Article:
Do not confuse topicals with transdermal patches, where the product is designed to bypass the skin and enter more easily into the bloodstream. These patches intend to affect sites away from the vicinity of its application. If you have THC in your transdermal patch, it may get you high.
Putting it All Together to Find Your Dose
Let's summarize the main things to look for when selecting a dose or a product. In addition to what we’ve already covered, you will need to consider your body size and metabolism. If you have a fast-acting metabolism or you are larger, you will likely need to select higher doses to experience the same effects as a smaller person.
How quickly do you want to feel the effects?
If you want a speedy high or quick relief, you could go the inhalational route. Often this is through vaporizers and smoking. Vaporizers do the same job as smoking but without many of the negative side effects on your lungs. Otherwise, you can choose either edibles or topicals for slower release.
How many milligrams of CBD or THC should I take per dose?
As we discussed, sometimes CBD and THC can work together for an added effect. A 1:1 CBD to THC ratio has the same amount of CBD and THC. Depending on your metabolism, a 5:1 or 1:1 ratio will likely give you a more pronounced psychoactive experience than a 50:1 or 20:1 ratio.
Make sure to convert percentages into milligram values to have a good idea of the total amount you’re actually consuming. Depending on the type of product you purchase, you will need different concentrations of CBD/THC for the same perceived effect. The table below tells you about how quickly you might feel the effects. Recall that 11-hydroxy-THC is more psychoactive at the same concentration than its cousin delta-9-THC and is created when you digest delta-9-THC after consuming edibles or using transdermal patches. You should take these factors into consideration when deciding on a dose. Also, note that these are approximations of each consumption method to give you a general idea of the differences between them. It’s possible that you will have a different experience based on your body.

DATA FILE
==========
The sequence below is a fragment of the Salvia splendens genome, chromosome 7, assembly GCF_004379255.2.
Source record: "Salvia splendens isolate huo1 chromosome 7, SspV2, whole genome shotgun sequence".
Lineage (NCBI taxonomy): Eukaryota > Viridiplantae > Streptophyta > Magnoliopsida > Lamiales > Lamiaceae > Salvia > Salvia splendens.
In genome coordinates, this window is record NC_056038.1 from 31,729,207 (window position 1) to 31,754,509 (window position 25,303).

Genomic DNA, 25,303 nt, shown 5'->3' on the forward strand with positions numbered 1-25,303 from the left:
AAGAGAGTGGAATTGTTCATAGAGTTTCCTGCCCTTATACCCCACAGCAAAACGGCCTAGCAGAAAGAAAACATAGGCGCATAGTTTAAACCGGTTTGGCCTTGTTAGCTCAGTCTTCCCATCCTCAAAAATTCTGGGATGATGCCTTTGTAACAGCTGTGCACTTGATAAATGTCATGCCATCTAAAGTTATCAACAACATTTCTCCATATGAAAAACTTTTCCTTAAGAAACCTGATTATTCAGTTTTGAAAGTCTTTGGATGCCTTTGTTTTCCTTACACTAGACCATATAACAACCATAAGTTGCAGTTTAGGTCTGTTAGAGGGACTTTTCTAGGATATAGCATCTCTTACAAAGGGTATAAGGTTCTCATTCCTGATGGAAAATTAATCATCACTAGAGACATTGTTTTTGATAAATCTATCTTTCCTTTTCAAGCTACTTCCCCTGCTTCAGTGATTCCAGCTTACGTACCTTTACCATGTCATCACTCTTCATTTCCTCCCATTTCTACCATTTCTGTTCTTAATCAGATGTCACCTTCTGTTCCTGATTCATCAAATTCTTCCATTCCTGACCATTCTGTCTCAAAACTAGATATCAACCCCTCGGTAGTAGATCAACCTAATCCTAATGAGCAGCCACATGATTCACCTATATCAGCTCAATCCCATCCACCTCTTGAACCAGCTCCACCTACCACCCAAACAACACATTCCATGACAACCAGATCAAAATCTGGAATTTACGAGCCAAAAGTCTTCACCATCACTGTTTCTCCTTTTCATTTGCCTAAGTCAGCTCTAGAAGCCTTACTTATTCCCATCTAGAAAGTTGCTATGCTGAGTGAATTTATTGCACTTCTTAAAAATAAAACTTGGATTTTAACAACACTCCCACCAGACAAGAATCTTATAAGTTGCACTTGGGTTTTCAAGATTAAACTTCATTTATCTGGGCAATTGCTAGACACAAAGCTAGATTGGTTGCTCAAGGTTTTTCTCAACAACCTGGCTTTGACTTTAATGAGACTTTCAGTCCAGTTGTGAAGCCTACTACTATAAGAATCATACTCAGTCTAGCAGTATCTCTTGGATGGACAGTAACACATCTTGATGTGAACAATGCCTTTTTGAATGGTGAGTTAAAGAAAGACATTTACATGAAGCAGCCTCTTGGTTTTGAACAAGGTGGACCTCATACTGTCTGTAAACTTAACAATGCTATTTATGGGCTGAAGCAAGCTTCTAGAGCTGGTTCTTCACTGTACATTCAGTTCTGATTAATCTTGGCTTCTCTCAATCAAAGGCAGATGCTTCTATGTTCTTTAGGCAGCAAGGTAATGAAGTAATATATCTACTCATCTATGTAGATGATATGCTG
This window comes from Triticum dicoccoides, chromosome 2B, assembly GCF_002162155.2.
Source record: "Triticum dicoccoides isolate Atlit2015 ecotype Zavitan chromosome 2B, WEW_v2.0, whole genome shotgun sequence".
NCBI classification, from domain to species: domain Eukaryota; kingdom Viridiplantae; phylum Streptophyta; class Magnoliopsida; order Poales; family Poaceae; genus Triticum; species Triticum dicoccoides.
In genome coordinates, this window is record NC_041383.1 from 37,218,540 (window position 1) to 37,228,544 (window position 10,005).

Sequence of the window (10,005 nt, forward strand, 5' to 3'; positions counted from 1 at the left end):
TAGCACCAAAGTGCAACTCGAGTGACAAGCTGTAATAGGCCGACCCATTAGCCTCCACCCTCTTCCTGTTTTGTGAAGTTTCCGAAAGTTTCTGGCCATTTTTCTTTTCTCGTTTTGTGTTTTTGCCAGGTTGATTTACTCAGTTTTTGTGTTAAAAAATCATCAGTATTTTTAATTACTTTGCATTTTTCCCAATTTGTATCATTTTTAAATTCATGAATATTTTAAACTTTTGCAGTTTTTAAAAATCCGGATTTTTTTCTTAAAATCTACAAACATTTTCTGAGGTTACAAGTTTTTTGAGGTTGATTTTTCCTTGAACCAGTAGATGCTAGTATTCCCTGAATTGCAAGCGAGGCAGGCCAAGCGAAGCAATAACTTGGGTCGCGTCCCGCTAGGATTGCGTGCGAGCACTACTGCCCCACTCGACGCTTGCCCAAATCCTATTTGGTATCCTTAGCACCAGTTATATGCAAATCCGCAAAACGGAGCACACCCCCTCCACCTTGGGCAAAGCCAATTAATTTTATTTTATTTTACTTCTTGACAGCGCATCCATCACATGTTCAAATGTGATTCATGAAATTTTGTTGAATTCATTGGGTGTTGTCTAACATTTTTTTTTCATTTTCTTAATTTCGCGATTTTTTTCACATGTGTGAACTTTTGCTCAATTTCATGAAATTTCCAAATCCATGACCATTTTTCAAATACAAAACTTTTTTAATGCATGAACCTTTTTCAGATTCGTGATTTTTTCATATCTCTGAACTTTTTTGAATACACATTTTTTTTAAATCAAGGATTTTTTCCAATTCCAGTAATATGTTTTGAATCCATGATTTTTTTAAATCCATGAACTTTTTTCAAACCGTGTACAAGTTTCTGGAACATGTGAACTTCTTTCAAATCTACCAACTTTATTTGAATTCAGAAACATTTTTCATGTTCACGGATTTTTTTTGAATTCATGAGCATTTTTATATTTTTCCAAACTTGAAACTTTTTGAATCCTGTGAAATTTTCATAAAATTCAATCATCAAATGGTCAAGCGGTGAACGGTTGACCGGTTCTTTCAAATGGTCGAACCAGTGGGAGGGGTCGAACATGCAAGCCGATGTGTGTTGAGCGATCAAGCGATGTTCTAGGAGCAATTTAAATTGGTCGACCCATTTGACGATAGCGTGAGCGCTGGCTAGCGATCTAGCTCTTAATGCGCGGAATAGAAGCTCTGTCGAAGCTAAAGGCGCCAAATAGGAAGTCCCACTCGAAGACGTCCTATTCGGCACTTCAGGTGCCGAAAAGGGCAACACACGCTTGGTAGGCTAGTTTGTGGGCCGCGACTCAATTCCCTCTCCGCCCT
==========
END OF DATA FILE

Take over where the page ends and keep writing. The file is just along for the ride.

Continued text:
How long until it kicks in?
Inhalation: 2-10 minutes
Under the Tongue (sublingual): 10-15 minutes
Topical: ~90 minutes to peak
Transdermal/Skin Patch:15 minutes, long-lasting
Edibles: 30 – 60 minutes to start feeling effects
Importantly, make sure to experiment to find the right product or dose for you. Even with the same amount of CBD or THC, two different products could have different effects. Start with a small dose and increase it as you are comfortable. If you are seeking specific medical advice, talk with your doctor. Also, always remember to purchase your products from a reputable brand with high-quality ingredients.